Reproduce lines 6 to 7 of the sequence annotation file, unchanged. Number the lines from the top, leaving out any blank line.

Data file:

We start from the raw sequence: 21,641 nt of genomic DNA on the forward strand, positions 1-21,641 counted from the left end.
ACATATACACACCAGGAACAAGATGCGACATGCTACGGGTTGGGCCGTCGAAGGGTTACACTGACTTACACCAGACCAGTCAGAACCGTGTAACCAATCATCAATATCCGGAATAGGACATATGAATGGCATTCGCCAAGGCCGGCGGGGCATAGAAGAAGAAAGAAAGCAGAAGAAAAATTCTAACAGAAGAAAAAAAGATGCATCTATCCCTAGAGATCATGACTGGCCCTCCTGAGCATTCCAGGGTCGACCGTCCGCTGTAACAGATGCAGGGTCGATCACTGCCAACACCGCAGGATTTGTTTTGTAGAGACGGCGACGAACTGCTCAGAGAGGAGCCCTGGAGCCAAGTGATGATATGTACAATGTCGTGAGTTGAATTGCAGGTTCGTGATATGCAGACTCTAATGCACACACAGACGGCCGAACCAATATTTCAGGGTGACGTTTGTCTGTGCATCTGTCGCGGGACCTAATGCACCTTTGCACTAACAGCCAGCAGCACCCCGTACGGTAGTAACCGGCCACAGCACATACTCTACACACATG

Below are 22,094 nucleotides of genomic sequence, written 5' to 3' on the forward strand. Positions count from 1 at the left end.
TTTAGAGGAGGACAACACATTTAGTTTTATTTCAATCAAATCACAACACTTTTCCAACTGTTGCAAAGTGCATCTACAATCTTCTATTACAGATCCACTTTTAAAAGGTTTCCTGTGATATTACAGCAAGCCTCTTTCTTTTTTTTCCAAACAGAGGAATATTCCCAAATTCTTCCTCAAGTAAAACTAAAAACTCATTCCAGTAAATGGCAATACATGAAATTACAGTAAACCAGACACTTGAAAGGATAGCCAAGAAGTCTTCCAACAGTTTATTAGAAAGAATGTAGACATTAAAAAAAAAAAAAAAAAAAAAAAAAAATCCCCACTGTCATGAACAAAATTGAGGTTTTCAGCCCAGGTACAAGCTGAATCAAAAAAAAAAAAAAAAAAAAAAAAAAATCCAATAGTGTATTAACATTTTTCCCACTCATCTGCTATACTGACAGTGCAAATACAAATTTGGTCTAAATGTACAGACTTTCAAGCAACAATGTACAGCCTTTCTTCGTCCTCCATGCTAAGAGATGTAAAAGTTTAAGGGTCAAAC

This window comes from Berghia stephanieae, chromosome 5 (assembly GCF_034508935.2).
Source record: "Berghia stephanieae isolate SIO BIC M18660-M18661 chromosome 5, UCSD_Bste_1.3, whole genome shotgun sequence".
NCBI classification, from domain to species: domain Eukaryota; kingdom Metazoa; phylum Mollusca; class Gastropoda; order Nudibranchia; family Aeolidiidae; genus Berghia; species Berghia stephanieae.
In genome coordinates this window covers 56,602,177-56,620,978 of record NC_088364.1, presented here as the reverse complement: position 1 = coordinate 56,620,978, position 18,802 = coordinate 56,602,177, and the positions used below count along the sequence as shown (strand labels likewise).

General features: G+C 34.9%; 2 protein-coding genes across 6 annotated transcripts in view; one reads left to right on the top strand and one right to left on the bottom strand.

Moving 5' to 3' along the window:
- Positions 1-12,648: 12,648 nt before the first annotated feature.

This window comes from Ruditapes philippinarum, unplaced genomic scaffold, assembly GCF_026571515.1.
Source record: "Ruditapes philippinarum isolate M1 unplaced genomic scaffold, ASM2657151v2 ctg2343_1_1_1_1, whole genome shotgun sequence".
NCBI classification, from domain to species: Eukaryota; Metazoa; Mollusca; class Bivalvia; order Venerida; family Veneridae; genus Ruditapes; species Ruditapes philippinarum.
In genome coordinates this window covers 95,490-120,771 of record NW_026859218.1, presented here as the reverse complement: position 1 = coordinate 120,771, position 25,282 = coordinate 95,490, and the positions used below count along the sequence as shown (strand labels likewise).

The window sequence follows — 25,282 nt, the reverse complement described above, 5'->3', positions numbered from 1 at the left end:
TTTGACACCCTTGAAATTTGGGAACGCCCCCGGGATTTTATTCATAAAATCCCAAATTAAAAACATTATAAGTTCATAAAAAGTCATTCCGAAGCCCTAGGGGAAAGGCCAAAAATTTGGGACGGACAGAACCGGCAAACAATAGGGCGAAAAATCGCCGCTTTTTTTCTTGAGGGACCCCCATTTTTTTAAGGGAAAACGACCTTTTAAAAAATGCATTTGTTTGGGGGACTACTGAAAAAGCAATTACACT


Source record: "Berghia stephanieae isolate SIO BIC M18660-M18661 chromosome 5, UCSD_Bste_1.3, whole genome shotgun sequence".
NCBI classification, from domain to species: domain Eukaryota; kingdom Metazoa; phylum Mollusca; class Gastropoda; order Nudibranchia; family Aeolidiidae; genus Berghia; species Berghia stephanieae.